|bolt from the blue||To refer to something as a bolt from the blue means that it happened totally unexpectedly and was a complete surprise.|
The chairman’s resignation came as a bolt from the blue.
|out of the blue||If something happens out of the blue, it happens unexpectedly and causes a surprise.|
I had nearly given up hope when out of the blue I was offered a job.
|caught unawares||If someone is caught unawares, they are surprised and unprepared for what happens.|
The security guard moved so silently that the thief was caught unawares.
|do a double take||Someone who does a double take looks again in surprise at something unexpected.|
He did a double take when he saw his wife in a restaurant with another man.
|drop a bombshell||If you drop a bombshell, you make an unexpected announcement which will greatly change a situation.|
The chairman dropped a bombshell when he announced the merger with the company’s biggest rival.
|eyes on stalks||If your eyes are on stalks when you look at something, they are wide open with surprise or amazement.|
The child’s eyes were on stalks as he watched the magician’s performance.
|jaw drops||If someone’s jaw drops, they show total amazement.|
When the prize was announced, the winner’s jaw dropped.
|jump out of one’s skin||If you jump out of your skin, you are extremely surprised or shocked.|
Jane nearly jumped out of her skin when the horse put its head through the kitchen window!
|knock your socks off||If something amazes you, or impresses you greatly, it knocks your socks off.|
The magnitude of the project will knock the socks off everyone in the office.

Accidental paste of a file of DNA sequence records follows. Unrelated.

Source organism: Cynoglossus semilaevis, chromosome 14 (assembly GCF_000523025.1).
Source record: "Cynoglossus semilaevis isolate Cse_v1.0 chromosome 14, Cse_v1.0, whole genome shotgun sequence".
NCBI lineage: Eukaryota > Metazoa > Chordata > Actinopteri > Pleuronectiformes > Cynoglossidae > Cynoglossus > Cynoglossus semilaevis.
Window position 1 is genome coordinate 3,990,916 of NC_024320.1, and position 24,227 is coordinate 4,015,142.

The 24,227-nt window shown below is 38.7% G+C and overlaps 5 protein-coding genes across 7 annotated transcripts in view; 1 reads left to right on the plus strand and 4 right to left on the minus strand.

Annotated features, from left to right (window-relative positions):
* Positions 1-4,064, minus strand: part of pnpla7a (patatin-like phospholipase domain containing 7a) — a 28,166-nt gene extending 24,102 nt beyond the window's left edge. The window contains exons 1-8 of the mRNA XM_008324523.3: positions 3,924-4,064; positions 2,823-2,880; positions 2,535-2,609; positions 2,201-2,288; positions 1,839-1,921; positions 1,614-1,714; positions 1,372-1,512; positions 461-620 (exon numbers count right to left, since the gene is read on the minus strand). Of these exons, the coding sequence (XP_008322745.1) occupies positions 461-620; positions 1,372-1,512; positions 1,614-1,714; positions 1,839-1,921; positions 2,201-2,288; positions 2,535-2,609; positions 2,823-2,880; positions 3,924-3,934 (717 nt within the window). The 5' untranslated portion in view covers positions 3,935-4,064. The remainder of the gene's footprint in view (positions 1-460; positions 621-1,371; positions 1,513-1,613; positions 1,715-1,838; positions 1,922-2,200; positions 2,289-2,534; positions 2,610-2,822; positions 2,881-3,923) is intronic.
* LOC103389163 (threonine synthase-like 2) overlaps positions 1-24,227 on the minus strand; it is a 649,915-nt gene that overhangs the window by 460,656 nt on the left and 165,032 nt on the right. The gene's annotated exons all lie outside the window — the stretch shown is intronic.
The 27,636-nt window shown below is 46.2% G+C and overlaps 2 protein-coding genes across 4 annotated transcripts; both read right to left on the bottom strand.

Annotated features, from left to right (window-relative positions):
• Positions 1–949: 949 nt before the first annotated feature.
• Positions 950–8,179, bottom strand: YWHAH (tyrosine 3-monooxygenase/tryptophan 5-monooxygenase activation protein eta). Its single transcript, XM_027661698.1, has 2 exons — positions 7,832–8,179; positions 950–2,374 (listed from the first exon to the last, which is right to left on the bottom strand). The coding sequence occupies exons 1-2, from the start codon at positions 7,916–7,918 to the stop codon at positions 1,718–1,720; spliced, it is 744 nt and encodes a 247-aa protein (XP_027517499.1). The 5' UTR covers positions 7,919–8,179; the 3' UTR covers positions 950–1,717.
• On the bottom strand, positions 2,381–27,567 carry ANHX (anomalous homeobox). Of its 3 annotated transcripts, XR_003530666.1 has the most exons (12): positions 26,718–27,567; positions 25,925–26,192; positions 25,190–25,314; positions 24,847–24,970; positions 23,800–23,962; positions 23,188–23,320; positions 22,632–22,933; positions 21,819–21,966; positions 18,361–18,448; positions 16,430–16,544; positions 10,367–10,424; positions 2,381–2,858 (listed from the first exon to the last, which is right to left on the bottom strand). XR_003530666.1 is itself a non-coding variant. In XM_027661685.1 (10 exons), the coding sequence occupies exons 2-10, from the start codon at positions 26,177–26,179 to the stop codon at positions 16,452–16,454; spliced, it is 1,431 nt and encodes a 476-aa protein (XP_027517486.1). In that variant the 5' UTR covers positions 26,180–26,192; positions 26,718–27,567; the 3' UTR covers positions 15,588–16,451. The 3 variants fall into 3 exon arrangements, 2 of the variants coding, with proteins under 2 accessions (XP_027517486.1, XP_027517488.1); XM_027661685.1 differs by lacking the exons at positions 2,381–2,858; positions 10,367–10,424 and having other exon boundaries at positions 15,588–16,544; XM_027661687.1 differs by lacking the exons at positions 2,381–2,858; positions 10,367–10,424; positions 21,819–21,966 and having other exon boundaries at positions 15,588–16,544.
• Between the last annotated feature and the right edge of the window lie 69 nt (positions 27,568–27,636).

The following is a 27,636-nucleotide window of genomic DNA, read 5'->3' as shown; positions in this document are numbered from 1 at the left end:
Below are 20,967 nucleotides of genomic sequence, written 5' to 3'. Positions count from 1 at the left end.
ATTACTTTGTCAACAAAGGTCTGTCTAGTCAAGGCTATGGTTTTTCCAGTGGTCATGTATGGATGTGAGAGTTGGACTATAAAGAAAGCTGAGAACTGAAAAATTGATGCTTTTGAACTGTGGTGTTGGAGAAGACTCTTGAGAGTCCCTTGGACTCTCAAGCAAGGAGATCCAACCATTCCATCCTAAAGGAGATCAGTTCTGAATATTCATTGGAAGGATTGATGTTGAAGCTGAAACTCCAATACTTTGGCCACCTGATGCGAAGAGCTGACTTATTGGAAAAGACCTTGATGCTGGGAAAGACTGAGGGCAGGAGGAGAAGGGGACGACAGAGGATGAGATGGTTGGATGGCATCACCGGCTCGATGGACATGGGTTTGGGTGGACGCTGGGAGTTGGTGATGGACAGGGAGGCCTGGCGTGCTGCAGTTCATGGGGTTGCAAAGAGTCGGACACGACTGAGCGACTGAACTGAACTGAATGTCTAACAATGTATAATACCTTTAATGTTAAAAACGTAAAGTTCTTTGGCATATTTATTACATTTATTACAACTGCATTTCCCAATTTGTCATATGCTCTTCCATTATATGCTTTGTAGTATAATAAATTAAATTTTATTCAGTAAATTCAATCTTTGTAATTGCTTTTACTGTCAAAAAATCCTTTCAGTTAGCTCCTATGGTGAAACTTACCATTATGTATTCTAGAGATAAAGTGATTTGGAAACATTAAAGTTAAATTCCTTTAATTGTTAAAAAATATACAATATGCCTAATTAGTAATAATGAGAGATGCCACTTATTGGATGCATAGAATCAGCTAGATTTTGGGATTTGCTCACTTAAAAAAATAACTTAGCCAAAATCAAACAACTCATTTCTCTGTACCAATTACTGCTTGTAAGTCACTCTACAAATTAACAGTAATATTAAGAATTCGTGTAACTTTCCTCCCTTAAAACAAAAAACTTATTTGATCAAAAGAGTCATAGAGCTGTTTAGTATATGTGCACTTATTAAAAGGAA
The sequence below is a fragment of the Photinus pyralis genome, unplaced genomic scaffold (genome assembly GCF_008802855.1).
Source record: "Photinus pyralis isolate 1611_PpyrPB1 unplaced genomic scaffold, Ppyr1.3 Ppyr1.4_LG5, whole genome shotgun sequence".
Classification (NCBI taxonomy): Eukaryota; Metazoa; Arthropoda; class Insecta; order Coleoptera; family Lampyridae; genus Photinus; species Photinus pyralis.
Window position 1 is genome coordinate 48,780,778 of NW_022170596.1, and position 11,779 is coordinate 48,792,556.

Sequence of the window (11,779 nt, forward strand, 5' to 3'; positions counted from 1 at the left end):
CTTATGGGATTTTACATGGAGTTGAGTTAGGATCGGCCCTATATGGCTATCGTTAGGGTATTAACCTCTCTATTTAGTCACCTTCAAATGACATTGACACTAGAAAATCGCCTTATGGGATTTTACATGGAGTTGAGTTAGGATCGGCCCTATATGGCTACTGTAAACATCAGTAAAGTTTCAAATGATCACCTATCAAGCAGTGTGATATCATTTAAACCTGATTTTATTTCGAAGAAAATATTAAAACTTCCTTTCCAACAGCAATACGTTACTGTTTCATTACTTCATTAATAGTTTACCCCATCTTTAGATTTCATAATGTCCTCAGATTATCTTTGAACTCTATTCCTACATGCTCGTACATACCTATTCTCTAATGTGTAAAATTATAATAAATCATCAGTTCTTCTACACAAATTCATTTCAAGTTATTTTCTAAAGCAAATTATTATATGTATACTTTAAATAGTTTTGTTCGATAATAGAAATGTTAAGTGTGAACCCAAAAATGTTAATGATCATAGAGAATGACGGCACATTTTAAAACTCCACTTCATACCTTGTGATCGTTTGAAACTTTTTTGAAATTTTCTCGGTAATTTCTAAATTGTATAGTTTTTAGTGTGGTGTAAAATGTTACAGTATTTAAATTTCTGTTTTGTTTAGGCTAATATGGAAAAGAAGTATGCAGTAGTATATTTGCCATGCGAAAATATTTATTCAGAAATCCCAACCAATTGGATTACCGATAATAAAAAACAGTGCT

|knock down with feather||To say ‘you could have knocked me down with a feather’ emphasizes the fact that you were extremely surprised.|
When I heard the name of the winner, you could have knocked me down with a feather!
|lo and behold!||This term is used to express surprise, especially at a sudden or unexpected appearance.|
I was watering the flowers when, lo and behold, there was the watch I’d lost!
|nine-day wonder||An event which is a nine-day wonder causes interest, surprise or excitement for a short time, but it doesn’t last.|
His sudden departure was a niine-day wonder but he was soon forgotten.
|raise eyebrows||Someone who raises their eyebrows at something shows surprise or disapproval by the expression on their face.|
When the boss arrived in jeans, there were a lot of raised eyebrows
|rooted to the spot||If you are so shocked, surprised or scared that you are rooted to the spot, you reaction is so strong that you are unable to move.|
Joe stood rooted to the spot as the plane landed on the water.
|seeing is believing||This expression means that when you see something that seems incredible you can be sure it exists, or that what you have been told is really true.|
Mark says bananas grow in his garden, but seeing is believing!
|stop dead in tracks||If you stop dead in your tracks, you stop suddenly because you are totally surprised or frightened.|
When Steve saw the snake, he stopped dead in his tracks.
|struck dumb||If someone is struck dumb, they are unable to speak because they are so surprised, shocked or frightened by something.|
The accused was struck dumb when the verdict was announced.
|taken unawares||If something takes you unawares, it surprises you because you were not expecting it.|
His angry reaction took me unawares.
|there’s no accounting for taste||This expression is used to indicate surprise at another person’s likes or dislikes.|
She fell in love with a guy who’s short, fat, bald and poor … there’s no accounting for taste!
|wonders will never cease||This saying is used to express pleasure or surprise at something.|
The price of petrol has dropped! Wonders will never cease!
|words fail me||This expression is often used when someone is so shocked, surprised or touched by something that they don’t know what to say.|
“What do you think of Bob’s attitude?” “Words fail me!”